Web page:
New Guidelines On N95 vs Surgical Masks
According to a recent release from the Infectious Diseases Society of America, authors of a study that found N95 respirators were better than surgical masks at preventing the flu have retracted many of their findings. After a re-analysis prompted by questions from reviewers, the findings were no longer significant, said Holly Seale, PhD, of the University of New South Wales in Sydney, Australia.
The original study, presented earlier this year, formed the basis of several important policy decisions, including CDC guidance on the use of masks in a health care setting. The retraction was made near the end of a presentation at the annual meeting of the Infectious Diseases Society of America.
“The findings appeared to differ – not only from previous reports, but also from the abstract submitted to this meeting,” noted Andrew Pavia, MD, of the University of Utah. Seale acknowledged those differences and agreed that the original results no longer stand.
The retraction took some experts by surprise. The study was first presented in San Francisco earlier this year and led to important policy decisions in the U.S. Among other things, it influenced an Institute of Medicine recommendation that health care workers caring for flu patients should use the more expensive N95 respirators.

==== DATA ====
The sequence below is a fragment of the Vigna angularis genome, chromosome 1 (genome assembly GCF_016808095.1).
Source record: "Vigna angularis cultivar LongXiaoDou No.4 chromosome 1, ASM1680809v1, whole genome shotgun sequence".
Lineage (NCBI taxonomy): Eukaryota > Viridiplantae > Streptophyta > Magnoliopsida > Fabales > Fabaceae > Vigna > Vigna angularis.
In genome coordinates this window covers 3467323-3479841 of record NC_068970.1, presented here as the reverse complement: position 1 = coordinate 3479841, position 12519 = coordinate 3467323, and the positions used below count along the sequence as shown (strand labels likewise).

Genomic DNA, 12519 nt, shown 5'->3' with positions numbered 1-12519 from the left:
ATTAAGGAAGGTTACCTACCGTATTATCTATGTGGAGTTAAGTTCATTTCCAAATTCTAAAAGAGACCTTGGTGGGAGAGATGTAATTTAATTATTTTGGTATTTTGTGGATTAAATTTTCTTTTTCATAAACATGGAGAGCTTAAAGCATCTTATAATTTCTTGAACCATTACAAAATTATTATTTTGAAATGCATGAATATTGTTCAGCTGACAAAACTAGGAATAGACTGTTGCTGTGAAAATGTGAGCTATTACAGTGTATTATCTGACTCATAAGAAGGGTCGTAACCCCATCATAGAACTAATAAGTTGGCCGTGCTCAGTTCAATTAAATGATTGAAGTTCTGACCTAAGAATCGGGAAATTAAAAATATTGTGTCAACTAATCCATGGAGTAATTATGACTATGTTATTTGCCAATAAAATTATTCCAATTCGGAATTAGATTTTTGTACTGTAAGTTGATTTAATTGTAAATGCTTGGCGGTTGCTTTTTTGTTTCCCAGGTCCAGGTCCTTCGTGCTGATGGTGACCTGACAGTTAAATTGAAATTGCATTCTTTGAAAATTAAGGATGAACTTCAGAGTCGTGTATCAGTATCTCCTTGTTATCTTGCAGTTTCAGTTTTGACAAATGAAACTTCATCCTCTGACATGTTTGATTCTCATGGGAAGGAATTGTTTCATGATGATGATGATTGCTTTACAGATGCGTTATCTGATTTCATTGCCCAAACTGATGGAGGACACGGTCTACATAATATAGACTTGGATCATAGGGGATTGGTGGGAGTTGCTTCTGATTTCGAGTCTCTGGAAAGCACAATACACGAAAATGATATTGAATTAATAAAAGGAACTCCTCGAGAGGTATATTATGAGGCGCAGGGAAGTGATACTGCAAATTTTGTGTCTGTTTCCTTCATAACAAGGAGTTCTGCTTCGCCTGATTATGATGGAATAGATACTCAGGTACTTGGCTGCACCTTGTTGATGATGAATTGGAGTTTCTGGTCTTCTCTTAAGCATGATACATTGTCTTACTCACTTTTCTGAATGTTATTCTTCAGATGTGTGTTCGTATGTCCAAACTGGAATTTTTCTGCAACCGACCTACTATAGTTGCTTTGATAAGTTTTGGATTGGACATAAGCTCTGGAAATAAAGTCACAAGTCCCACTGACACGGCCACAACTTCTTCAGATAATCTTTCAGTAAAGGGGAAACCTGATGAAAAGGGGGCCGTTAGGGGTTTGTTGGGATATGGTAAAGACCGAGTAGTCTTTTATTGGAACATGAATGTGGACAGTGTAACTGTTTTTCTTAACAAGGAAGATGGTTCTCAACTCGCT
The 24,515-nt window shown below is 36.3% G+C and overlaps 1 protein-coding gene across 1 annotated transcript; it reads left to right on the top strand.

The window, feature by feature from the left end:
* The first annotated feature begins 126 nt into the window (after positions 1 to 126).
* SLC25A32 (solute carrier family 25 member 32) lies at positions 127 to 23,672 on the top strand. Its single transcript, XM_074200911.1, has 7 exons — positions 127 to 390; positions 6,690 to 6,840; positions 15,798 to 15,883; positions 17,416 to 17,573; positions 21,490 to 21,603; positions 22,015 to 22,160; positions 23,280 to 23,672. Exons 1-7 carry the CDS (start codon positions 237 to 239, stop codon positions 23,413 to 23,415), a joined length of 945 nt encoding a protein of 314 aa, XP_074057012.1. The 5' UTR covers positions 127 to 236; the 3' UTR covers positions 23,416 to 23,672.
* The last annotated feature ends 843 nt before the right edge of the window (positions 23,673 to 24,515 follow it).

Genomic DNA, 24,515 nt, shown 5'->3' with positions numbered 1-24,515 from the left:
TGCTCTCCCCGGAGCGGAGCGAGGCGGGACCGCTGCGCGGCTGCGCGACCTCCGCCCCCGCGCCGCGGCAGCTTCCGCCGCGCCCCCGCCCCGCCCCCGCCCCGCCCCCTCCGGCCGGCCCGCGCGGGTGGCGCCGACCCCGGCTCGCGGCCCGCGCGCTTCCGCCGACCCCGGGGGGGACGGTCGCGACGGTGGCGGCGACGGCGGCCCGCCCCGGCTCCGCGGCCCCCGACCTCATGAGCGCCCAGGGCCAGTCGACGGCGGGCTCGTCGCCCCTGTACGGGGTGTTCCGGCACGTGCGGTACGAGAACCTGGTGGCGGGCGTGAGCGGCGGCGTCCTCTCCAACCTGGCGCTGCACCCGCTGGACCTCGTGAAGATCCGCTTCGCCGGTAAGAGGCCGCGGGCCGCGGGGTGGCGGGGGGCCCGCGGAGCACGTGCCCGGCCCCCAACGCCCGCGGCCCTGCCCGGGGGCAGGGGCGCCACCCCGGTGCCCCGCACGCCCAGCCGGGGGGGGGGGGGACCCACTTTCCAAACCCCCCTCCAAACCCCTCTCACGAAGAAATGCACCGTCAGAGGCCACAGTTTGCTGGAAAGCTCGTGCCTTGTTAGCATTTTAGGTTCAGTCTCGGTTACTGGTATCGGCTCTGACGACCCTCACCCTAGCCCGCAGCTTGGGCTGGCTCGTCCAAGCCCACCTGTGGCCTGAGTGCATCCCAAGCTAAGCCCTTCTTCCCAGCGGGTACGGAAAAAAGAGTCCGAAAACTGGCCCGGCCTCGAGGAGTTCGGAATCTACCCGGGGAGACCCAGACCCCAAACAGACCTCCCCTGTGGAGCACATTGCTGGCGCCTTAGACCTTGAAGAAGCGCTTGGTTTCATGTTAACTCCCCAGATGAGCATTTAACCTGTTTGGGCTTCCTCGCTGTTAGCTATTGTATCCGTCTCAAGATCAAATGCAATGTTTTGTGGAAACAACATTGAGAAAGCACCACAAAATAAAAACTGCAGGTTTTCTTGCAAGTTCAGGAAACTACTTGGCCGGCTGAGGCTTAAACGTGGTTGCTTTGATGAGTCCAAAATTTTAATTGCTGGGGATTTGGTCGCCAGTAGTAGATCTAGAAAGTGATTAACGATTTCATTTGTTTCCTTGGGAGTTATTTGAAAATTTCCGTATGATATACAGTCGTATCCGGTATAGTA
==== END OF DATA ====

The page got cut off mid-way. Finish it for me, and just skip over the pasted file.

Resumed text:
A Canadian study in the Journal of the American Medical Association in October found no difference between fit-tested N95 masks and surgical masks. The analysis, led by Mark Loeb, MD, MSc, of McMaster University in Hamilton, Ont., was a randomized trial among nurses in eight tertiary care hospitals in Canada. In contrast, the Australian study, conducted in China, was a cluster randomized trial in which the unit of analysis was the hospital.
On the web: Infectious Diseases Society of America